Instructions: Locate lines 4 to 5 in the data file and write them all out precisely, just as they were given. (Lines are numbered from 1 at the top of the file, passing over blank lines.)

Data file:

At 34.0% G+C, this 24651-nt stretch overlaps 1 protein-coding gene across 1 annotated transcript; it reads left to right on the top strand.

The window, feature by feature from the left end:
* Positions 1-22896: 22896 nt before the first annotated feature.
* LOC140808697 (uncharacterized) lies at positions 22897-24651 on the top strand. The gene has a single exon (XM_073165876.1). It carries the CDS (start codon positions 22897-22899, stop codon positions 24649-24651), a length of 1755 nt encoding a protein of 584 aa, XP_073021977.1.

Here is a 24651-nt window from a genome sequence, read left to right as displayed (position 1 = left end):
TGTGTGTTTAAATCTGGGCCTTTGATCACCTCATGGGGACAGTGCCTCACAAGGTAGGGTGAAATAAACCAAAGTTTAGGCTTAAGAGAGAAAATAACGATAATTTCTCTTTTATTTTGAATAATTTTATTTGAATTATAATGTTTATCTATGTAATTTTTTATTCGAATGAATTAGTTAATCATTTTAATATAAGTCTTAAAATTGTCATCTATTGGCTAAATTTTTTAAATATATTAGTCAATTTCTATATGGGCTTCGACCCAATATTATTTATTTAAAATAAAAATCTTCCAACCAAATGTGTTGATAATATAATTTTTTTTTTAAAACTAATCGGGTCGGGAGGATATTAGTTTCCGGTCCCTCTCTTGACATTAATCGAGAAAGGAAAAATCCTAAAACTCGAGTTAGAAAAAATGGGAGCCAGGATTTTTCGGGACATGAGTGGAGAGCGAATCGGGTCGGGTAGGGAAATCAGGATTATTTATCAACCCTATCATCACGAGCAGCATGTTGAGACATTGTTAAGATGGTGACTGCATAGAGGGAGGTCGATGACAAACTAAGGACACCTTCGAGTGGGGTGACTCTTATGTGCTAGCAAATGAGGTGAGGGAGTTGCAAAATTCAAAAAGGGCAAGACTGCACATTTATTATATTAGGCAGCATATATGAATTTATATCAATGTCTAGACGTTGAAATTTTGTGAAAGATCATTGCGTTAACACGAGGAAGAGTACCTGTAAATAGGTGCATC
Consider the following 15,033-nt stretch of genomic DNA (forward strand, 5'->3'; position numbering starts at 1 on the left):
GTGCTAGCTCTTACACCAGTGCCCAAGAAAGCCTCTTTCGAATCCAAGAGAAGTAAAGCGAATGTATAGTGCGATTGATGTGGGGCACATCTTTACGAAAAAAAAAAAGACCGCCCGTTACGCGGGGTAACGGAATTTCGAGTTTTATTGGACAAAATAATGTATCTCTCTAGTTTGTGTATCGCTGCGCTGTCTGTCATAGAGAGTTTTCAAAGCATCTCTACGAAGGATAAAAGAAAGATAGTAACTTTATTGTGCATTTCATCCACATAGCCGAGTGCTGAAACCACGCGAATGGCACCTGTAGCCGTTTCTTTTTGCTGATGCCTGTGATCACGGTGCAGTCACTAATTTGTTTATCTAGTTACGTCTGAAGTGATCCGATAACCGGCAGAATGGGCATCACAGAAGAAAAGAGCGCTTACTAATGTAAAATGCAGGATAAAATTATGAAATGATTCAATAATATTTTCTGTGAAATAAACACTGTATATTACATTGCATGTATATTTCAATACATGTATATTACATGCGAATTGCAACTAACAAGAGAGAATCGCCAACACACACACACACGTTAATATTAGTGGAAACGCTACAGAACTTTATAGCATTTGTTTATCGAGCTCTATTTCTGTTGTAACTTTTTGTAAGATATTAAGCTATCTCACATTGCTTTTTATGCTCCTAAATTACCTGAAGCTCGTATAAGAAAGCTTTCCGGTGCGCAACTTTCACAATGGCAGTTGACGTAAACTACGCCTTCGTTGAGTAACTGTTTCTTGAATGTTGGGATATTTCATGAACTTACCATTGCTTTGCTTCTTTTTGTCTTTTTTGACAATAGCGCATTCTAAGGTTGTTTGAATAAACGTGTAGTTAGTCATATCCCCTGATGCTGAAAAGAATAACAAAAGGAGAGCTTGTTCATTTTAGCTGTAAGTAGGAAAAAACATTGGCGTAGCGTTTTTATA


* LOC140808697 (uncharacterized) lies at positions 22897-24651 on the top strand. The gene has a single exon (XM_073165876.1). It carries the CDS (start codon positions 22897-22899, stop codon positions 24649-24651), a length of 1755 nt encoding a protein of 584 aa, XP_073021977.1.

Here is a 24651-nt window from a genome sequence, read left to right as displayed (position 1 = left end):